ICD-9 Diagnosis Code 212.4

Benign neoplasm pleura

Diagnosis Code 212.4

ICD-9: 212.4
Short Description: Benign neoplasm pleura
Long Description: Benign neoplasm of pleura
This is the 2014 version of the ICD-9-CM diagnosis code 212.4

Code Classification
  • Neoplasms
    • Benign neoplasms (210-229)
      • 212 Benign neoplasm of respiratory and intrathoracic organs

Information for Medical Professionals

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Index of Diseases and Injuries
References found for the code 212.4 in the Index of Diseases and Injuries:

      • pleura, pleural (cavity)������������������������� 163.9��� 197.2����� -������������ 212.4����� 235.8����� 239.1
        • contiguous sites��������������������������� 163.8��� -������������ -������������ -������������ -������������ -
        • parietal����������������������������������������� 163.0��� 197.2����� -������������ 212.4����� 235.8����� 239.1
        • visceral���������������������������������������� 163.1��� 197.2����� -������������ 212.4����� 235.8����� 239.1

Information for Patients

Benign Tumors

Also called: Benign cancer, Benign neoplasms, Noncancerous tumors

Tumors are abnormal growths in your body. They are made up of extra cells. Normally, cells grow and divide to form new cells as your body needs them. When cells grow old, they die, and new cells take their place. Sometimes, this process goes wrong. New cells form when your body does not need them, and old cells do not die when they should. When these extra cells form a mass, it is called a tumor.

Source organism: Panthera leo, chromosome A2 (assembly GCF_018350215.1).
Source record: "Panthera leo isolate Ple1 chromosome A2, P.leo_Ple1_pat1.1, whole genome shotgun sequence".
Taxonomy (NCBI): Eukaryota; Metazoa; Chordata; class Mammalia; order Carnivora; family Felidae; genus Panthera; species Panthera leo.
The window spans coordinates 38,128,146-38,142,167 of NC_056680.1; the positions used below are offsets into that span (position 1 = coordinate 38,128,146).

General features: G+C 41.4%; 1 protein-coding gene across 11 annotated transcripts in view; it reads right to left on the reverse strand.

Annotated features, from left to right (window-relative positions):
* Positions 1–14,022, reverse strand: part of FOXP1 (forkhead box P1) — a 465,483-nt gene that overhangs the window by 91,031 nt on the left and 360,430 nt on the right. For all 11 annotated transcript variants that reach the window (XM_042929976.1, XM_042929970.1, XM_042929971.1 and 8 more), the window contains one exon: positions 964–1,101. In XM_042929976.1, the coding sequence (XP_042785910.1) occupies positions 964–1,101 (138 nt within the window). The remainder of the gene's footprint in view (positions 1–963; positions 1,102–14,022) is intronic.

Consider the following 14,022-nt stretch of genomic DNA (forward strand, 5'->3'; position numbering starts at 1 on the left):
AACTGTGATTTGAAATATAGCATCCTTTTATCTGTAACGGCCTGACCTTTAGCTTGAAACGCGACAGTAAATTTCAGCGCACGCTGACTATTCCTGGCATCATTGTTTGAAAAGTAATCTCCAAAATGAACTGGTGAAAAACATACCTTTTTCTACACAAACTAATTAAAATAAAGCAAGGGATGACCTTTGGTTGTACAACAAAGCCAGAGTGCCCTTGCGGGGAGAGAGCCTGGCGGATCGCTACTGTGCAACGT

Tumors can be either benign or malignant. Benign tumors aren't cancer. Malignant ones are. Benign tumors grow only in one place. They cannot spread or invade other parts of your body. Even so, they can be dangerous if they press on vital organs, such as your brain.

Treatment often involves surgery. Benign tumors usually don't grow back.

NIH: National Cancer Institute

  • Biopsy - polyps
  • Cherry angioma

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Pleural Disorders

Your pleura is a large, thin sheet of tissue that wraps around the outside of your lungs and lines the inside of your chest cavity. Between the layers of the pleura is a very thin space. Normally it's filled with a small amount of fluid. The fluid helps the two layers of the pleura glide smoothly past each other as your lungs breathe air in and out.

Disorders of the pleura include

  • Pleurisy - inflammation of the pleura that causes sharp pain with breathing
  • Pleural effusion - excess fluid in the pleural space
  • Pneumothorax - buildup of air or gas in the pleural space
  • Hemothorax - buildup of blood in the pleural space

Many different conditions can cause pleural problems. Viral infection is the most common cause of pleurisy. The most common cause of pleural effusion is congestive heart failure. Lung diseases, like COPD, tuberculosis, and acute lung injury, cause pneumothorax. Injury to the chest is the most common cause of hemothorax. Treatment focuses on removing fluid, air, or blood from the pleural space, relieving symptoms, and treating the underlying condition.

NIH: National Heart, Lung, and Blood Institute

  • Chest tube insertion
  • Empyema
  • Lung surgery
  • Lung surgery - discharge
  • Metastatic pleural tumor
  • Pleural effusion
  • Pleural fluid culture
  • Pleurisy
  • Thoracentesis

[Read More]
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